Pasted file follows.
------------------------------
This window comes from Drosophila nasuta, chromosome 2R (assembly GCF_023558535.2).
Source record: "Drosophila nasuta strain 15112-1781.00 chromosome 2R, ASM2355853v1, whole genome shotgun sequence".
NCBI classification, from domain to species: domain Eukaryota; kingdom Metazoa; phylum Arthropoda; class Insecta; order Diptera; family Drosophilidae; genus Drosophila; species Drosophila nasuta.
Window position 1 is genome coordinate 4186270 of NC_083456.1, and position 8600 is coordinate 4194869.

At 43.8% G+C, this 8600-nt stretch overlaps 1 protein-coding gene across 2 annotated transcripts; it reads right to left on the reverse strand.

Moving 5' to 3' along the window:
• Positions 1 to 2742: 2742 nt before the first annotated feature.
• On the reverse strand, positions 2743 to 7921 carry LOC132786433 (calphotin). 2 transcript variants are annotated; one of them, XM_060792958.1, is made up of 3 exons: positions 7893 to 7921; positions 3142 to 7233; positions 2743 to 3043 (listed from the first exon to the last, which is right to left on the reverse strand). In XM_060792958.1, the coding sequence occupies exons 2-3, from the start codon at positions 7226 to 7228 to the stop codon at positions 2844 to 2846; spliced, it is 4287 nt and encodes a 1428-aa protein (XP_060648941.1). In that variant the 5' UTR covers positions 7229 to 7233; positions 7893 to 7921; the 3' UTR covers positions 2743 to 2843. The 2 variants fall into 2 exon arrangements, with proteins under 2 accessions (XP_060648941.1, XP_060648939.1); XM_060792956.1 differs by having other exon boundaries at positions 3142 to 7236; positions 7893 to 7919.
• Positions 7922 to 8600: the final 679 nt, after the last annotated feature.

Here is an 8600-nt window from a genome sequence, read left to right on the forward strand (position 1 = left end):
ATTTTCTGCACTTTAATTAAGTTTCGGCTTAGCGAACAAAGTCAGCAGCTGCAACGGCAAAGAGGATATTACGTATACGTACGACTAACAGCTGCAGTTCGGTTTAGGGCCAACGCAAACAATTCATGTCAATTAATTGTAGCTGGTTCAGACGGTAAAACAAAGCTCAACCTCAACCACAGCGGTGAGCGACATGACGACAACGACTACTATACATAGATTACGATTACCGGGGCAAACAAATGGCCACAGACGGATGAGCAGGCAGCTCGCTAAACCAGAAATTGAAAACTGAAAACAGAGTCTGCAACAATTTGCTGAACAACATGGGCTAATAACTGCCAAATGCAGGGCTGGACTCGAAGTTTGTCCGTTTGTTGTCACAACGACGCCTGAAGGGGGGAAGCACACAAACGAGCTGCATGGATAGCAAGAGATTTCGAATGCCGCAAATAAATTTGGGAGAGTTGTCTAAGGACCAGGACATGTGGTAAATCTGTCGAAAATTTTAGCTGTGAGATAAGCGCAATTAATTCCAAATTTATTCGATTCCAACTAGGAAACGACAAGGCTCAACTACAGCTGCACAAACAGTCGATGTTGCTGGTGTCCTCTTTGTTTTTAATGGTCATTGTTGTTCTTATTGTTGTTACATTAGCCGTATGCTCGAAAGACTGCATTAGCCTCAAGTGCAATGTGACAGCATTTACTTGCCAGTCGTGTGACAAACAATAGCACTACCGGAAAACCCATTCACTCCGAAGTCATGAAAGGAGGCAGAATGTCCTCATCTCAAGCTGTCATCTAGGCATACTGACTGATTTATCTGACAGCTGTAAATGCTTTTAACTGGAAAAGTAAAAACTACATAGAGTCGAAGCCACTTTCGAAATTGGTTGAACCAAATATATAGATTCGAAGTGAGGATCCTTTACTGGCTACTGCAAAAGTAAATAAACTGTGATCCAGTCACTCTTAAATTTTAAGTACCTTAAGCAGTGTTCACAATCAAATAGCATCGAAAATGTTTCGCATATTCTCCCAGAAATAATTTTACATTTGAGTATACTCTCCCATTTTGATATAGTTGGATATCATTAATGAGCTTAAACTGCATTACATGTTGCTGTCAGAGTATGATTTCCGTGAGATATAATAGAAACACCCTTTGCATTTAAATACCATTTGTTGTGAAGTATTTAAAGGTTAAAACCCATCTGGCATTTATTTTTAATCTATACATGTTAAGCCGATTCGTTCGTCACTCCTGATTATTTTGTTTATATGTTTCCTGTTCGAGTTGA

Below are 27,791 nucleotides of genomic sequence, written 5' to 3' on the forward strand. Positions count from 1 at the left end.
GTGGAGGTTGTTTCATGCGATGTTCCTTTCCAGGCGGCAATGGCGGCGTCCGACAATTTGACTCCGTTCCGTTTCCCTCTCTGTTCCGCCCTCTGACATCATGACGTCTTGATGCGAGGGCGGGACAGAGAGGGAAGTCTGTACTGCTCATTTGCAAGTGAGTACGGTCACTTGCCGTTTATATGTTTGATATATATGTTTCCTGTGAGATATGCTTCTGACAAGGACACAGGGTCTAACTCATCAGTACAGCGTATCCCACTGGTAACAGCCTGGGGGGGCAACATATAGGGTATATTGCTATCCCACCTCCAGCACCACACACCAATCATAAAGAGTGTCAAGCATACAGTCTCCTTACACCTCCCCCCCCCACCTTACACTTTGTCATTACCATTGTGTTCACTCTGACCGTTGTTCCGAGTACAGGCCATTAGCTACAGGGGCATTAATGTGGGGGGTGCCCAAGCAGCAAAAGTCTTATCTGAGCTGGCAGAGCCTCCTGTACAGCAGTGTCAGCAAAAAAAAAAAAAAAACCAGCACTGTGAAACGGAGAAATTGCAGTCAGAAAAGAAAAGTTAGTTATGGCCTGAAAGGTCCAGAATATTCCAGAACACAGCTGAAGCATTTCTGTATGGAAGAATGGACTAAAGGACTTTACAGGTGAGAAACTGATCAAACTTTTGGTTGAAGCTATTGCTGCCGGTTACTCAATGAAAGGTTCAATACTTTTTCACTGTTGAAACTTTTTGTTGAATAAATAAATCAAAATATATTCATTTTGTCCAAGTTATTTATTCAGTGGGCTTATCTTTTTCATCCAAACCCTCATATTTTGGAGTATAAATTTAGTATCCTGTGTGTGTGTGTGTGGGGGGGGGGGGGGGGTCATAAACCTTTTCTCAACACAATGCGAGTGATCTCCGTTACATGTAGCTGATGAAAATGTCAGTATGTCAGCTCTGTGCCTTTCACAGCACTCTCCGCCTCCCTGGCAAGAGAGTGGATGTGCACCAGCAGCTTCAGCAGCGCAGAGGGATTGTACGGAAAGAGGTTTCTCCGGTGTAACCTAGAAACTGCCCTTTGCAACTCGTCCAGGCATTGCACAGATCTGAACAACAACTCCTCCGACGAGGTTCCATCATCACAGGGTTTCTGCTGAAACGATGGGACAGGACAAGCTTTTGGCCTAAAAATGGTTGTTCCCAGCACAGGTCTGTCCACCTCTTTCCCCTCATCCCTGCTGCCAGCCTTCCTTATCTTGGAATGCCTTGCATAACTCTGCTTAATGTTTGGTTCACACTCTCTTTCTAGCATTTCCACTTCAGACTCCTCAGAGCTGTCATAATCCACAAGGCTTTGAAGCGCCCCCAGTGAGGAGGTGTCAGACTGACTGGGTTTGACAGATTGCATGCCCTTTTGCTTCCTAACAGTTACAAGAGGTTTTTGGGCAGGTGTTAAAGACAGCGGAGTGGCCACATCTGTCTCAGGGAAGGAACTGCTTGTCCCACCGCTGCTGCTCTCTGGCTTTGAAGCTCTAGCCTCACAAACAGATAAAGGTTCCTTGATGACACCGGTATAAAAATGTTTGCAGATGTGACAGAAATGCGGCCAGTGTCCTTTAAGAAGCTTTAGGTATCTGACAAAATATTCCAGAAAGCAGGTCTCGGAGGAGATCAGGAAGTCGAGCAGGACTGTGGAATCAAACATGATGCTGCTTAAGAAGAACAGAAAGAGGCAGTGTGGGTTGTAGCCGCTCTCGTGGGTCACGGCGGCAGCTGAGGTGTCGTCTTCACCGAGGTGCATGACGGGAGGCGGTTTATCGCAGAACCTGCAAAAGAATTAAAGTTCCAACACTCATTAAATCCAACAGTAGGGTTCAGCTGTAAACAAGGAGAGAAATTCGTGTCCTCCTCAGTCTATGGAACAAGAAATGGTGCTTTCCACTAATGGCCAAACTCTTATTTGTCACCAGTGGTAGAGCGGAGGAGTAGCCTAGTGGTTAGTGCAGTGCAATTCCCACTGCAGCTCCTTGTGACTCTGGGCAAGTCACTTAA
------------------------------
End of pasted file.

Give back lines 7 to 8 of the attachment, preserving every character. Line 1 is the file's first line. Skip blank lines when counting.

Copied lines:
• Positions 1 to 2742: 2742 nt before the first annotated feature.
• On the reverse strand, positions 2743 to 7921 carry LOC132786433 (calphotin). 2 transcript variants are annotated; one of them, XM_060792958.1, is made up of 3 exons: positions 7893 to 7921; positions 3142 to 7233; positions 2743 to 3043 (listed from the first exon to the last, which is right to left on the reverse strand). In XM_060792958.1, the coding sequence occupies exons 2-3, from the start codon at positions 7226 to 7228 to the stop codon at positions 2844 to 2846; spliced, it is 4287 nt and encodes a 1428-aa protein (XP_060648941.1). In that variant the 5' UTR covers positions 7229 to 7233; positions 7893 to 7921; the 3' UTR covers positions 2743 to 2843. The 2 variants fall into 2 exon arrangements, with proteins under 2 accessions (XP_060648941.1, XP_060648939.1); XM_060792956.1 differs by having other exon boundaries at positions 3142 to 7236; positions 7893 to 7919.